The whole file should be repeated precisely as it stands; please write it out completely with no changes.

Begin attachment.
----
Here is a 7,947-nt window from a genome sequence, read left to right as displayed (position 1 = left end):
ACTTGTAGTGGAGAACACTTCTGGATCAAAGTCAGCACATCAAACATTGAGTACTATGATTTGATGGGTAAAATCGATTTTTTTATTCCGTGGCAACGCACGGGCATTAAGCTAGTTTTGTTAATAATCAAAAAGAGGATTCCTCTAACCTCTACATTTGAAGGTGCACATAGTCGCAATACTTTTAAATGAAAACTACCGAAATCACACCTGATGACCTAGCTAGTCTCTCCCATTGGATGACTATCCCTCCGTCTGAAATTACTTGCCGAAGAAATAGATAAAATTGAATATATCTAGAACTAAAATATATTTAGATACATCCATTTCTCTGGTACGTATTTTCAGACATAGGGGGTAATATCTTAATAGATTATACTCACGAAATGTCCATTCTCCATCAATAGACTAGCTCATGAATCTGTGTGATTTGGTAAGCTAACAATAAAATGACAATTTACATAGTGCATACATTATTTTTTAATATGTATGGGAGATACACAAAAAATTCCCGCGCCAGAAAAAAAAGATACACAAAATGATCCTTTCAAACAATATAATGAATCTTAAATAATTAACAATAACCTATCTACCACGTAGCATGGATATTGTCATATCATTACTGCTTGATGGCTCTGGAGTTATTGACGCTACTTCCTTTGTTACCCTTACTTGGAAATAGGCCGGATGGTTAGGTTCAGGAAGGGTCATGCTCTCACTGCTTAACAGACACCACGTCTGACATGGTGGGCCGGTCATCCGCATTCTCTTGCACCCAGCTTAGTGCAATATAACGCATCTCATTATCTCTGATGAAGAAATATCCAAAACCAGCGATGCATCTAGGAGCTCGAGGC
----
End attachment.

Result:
Here is a 7,947-nt window from a genome sequence, read left to right as displayed (position 1 = left end):
ACTTGTAGTGGAGAACACTTCTGGATCAAAGTCAGCACATCAAACATTGAGTACTATGATTTGATGGGTAAAATCGATTTTTTTATTCCGTGGCAACGCACGGGCATTAAGCTAGTTTTGTTAATAATCAAAAAGAGGATTCCTCTAACCTCTACATTTGAAGGTGCACATAGTCGCAATACTTTTAAATGAAAACTACCGAAATCACACCTGATGACCTAGCTAGTCTCTCCCATTGGATGACTATCCCTCCGTCTGAAATTACTTGCCGAAGAAATAGATAAAATTGAATATATCTAGAACTAAAATATATTTAGATACATCCATTTCTCTGGTACGTATTTTCAGACATAGGGGGTAATATCTTAATAGATTATACTCACGAAATGTCCATTCTCCATCAATAGACTAGCTCATGAATCTGTGTGATTTGGTAAGCTAACAATAAAATGACAATTTACATAGTGCATACATTATTTTTTAATATGTATGGGAGATACACAAAAAATTCCCGCGCCAGAAAAAAAAGATACACAAAATGATCCTTTCAAACAATATAATGAATCTTAAATAATTAACAATAACCTATCTACCACGTAGCATGGATATTGTCATATCATTACTGCTTGATGGCTCTGGAGTTATTGACGCTACTTCCTTTGTTACCCTTACTTGGAAATAGGCCGGATGGTTAGGTTCAGGAAGGGTCATGCTCTCACTGCTTAACAGACACCACGTCTGACATGGTGGGCCGGTCATCCGCATTCTCTTGCACCCAGCTTAGTGCAATATAACGCATCTCATTATCTCTGATGAAGAAATATCCAAAACCAGCGATGCATCTAGGAGCTCGAGGC